Adrian making major impact on LA Latino community
In just over one year with Dodgers, Gonzalez heavily involved in area charities
LOS ANGELES -- The home runs and RBIs are archived for all to see, but many of Adrian Gonzalez's contributions, if less visible, are arguably even more important.
Gonzalez is not only in the middle of the Dodgers' batting order, in little more than a year, he's become an impact player in the franchise's community outreach, especially as it impacts fellow Latinos, which make up roughly half of the City of Los Angeles' four million residents.
"In the little over a year that Adrian has been in Los Angeles, his impact has already been felt on the civic, cultural and sports front," said Renata Simril, the club's senior vice president of external affairs. "Adrian's outlook on this civic responsibility has endeared him to a fan base that's been looking for someone who shares a similar life story and cultural upbringing. That is why the Latino community of Los Angeles loves him."
Much of Gonzalez's charity work benefits PADRES Contra El Cancer, an organization committed to improving the quality of life for Latino children with cancer and their families. The organization promotes a comprehensive understanding of childhood cancer and other blood disorders, as well as effective methods for treatment.
Honoring the commitment he made in Boston, Gonzalez made a significant performance-based monetary contribution to PADRES at the end of last season. In 2013, he invited families served by PADRES to the Dodgers game on Mother's Day. The families were treated to parking and tickets in the all-you-can-eat section so that meals were provided for all invited. This invitation was the first date of a season-long program Gonzalez initiated, "Adrian Gonzalez's Viva Los Dodgers Days."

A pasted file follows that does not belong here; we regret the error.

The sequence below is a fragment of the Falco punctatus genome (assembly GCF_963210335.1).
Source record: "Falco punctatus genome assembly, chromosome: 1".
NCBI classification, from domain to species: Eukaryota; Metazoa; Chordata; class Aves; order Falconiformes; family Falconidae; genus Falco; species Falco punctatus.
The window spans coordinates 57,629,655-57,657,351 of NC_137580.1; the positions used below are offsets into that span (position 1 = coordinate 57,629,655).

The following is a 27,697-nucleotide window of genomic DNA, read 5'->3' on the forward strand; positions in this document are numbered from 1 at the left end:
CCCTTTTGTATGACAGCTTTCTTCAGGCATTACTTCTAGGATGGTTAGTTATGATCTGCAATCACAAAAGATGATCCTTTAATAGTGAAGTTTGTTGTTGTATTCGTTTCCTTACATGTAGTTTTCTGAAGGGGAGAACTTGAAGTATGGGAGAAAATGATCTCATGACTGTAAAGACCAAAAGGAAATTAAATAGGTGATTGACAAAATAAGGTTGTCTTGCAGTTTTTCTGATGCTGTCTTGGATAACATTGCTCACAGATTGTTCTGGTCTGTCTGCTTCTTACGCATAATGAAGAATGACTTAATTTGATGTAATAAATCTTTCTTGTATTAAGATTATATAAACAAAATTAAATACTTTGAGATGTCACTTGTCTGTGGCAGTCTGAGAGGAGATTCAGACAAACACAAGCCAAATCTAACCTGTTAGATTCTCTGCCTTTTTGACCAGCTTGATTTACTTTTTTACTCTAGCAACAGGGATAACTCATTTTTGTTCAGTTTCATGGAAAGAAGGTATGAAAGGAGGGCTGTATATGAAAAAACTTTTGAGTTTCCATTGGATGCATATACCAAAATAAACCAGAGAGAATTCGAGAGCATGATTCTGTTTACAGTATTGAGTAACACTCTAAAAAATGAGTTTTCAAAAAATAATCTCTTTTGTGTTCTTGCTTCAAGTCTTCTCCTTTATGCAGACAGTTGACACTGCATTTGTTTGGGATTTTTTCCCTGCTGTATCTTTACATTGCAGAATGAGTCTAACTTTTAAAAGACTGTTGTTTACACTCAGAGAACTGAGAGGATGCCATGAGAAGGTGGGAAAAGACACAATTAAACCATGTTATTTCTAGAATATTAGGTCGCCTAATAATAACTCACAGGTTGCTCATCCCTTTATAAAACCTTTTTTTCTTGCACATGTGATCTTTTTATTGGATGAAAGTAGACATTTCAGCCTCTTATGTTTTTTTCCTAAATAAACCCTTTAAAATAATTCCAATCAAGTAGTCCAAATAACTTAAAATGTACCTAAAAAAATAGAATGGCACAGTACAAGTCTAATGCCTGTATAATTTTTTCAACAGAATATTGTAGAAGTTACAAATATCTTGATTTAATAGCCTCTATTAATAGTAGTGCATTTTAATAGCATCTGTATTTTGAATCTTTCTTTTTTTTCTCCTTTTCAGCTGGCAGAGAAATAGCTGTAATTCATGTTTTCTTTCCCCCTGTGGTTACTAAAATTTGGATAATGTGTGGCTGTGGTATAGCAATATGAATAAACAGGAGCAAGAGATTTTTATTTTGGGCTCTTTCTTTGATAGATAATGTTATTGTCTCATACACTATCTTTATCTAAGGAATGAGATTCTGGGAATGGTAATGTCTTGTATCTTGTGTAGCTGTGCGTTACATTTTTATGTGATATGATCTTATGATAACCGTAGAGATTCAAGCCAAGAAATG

Gonzalez, the Dodgers' nominee for the 2013 Roberto Clemente Award, was an honorary Co-chair for the PADRES Contra El Cancer "Stand for Hope Run/Walk" that took place in June in Los Angeles. He was on the road with the team, but supported it through social media efforts, recorded a public service announcement, lent his image to the marketing campaign and donated tickets to a game, parking and a meet-and-greet with him for the top fundraiser of the walk to incentivize the participants.
While in San Diego, and continuing in Boston during his time with the Red Sox, Gonzalez formed the Adrian Gonzalez Scholarship, a program providing financial assistance to underprivileged students attending four-year colleges and universities. Scholarships are granted to students from low- to middle-income families with strong academic records who are involved in a balance of community, school and work activities with a focus on community service.
Adrian and his wife, Betsy, financially support two baseball fields in Tijuana, Mexico, for youth -- "Campo Adrian Gonzalez en la Liga Municipal de Tijuana." He attended rededication ceremonies for both fields last November and donated Dodgers items to the youth baseball players.
The couple also host families at each Sunday home game for his "Viva Los Dodgers Days," which started on Mother's Day. The program provides all-inclusive all-you-can-eat tickets and parking for families in greater Los Angeles by partnering with various nonprofit organizations that provide various services to the underprivileged and low-income communities.
Last winter, Gonzalez was a non-stop outreach machine. In December, he hosted the annual Dodgers Children's Holiday Party at which 300 local youth were invited to read with Santa, play games with current Dodgers and Dodgers alumni, eat lunch and receive Dodgers goodie bags.
Also in December, Adrian and Betsy purchased and donated $25,000 in toys that they helped to distribute to children in East Los Angeles at a children's holiday celebration. They have stated that they will do this annually for a deserving charity.
In January 2013, Adrian, along with many other teammates, made a special trip to Los Angeles to take part in the annual "Pitching in the Community" Caravan, a full day of community service.
Ken Gurnick is a reporter for MLB.com. This story was not subject to the approval of Major League Baseball or its clubs.